Scotland were done for slipping binding at a scrum inside their 22 and Halfpenny notched his fourth penalty. (13-19, 48 mins).

The penalty ping-pong continued with Laidlaw connecting sweetly from beyond the 10-metre line (16-19, 53 mins).

Wales countered again and from a lineout catch and drive, Liam Williams was released to cross the whitewash but Harley was taken out by Alun Wyn Jones and, after consultation with the TMO, the try was ruled out and Scotland were awarded a penalty just shy of the hour mark.

Wales, however, continued to be on the front foot and although Halfpenny endured his first penalty miss from 10-metre line range, the second visitors’ try materialised as Jonathan Davies crowned a sustained attack by evading Matt Scott’s tackle and then selling a dummy to Stuart Hogg.

Halfpenny converted (16-26, 64 mins).

Substitute prop Gordon Reid who had only been on the field three minutes departed injured meaning that Dickinson returned.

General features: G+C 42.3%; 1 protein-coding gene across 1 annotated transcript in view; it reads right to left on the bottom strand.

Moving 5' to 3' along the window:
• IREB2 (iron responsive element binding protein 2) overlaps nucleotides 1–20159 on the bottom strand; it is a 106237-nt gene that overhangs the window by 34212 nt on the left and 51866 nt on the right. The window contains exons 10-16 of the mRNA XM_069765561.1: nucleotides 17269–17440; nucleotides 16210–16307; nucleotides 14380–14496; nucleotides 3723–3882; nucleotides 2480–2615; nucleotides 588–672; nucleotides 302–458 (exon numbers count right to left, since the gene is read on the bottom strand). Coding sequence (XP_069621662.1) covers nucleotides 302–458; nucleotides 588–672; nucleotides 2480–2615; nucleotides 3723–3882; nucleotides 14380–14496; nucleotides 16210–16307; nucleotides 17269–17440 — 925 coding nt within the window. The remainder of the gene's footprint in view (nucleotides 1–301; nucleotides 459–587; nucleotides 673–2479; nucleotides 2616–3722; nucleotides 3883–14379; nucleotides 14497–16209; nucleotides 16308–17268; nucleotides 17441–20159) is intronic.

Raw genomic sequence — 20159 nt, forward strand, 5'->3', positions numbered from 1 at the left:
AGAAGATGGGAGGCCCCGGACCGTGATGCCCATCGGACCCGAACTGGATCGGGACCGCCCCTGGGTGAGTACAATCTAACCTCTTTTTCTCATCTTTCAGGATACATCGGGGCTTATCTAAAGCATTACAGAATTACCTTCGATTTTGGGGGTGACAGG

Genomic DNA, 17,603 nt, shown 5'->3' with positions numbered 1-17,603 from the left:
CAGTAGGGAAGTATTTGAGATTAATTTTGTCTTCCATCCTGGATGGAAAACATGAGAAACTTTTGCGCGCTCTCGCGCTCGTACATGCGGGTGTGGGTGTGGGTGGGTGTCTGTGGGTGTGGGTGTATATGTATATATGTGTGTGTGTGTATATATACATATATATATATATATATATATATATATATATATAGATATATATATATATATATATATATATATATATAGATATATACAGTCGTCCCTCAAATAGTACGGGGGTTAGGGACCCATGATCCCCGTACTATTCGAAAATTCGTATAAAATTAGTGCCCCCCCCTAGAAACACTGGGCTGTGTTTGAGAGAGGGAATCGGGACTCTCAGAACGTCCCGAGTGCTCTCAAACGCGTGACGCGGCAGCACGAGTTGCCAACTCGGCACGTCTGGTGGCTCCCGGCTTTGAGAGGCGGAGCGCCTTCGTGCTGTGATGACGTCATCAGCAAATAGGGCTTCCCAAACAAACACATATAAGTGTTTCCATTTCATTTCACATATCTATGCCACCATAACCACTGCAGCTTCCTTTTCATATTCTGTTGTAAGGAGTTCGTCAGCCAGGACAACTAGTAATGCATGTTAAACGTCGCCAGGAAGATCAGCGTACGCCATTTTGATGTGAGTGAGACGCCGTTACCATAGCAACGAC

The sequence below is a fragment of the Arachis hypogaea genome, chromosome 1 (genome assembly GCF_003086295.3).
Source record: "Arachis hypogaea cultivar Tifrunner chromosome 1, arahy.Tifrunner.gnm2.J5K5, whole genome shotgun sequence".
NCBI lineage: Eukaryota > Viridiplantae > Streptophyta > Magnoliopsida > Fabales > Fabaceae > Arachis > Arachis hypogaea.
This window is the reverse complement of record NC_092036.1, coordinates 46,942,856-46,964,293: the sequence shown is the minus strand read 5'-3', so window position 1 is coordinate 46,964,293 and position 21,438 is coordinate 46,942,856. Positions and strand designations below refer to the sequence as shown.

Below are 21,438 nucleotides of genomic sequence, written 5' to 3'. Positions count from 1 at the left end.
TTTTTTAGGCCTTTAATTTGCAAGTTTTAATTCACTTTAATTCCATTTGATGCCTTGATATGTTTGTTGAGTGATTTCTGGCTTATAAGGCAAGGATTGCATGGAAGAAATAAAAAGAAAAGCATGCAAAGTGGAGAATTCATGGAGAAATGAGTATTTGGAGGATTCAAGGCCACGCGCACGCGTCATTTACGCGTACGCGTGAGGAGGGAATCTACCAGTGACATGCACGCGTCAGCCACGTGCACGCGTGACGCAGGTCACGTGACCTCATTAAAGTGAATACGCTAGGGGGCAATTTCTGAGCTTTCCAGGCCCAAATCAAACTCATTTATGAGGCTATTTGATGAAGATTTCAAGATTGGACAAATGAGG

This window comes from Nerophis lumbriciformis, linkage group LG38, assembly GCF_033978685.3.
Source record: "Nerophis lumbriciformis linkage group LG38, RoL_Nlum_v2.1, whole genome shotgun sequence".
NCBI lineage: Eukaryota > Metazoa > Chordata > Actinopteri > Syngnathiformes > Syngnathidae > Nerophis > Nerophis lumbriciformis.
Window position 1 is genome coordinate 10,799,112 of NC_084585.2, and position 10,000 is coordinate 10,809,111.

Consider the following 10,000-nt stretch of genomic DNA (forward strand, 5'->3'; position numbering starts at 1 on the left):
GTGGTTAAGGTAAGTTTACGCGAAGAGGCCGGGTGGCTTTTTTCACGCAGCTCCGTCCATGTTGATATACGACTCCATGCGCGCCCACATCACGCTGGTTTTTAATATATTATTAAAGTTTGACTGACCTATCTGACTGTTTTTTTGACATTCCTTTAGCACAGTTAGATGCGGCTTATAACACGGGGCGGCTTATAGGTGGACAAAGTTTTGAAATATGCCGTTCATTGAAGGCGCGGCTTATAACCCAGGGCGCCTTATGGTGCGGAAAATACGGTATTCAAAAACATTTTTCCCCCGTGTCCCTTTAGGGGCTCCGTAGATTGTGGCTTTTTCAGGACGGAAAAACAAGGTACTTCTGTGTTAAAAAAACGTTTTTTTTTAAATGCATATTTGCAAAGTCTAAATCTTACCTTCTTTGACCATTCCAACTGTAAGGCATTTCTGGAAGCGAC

Roared on by the full-house Scotland tried manfully to engineer a dramatic finale. Whether the Hidalgo-Clyne/Bennett episode had finished differently, it’s a moot point what would have unfolded thereafter.

As it was, Scotland manufactured a try in the 79th minute, Jon Welsh, on his first international appearance at BT Murrayfield, burrowing in for the score. Finn Russell converted, his first points for Scotland with seconds left on the clock (23-26).

That was it, however, as Mr Jackson blew for full-time meaning Wales did not have to restart.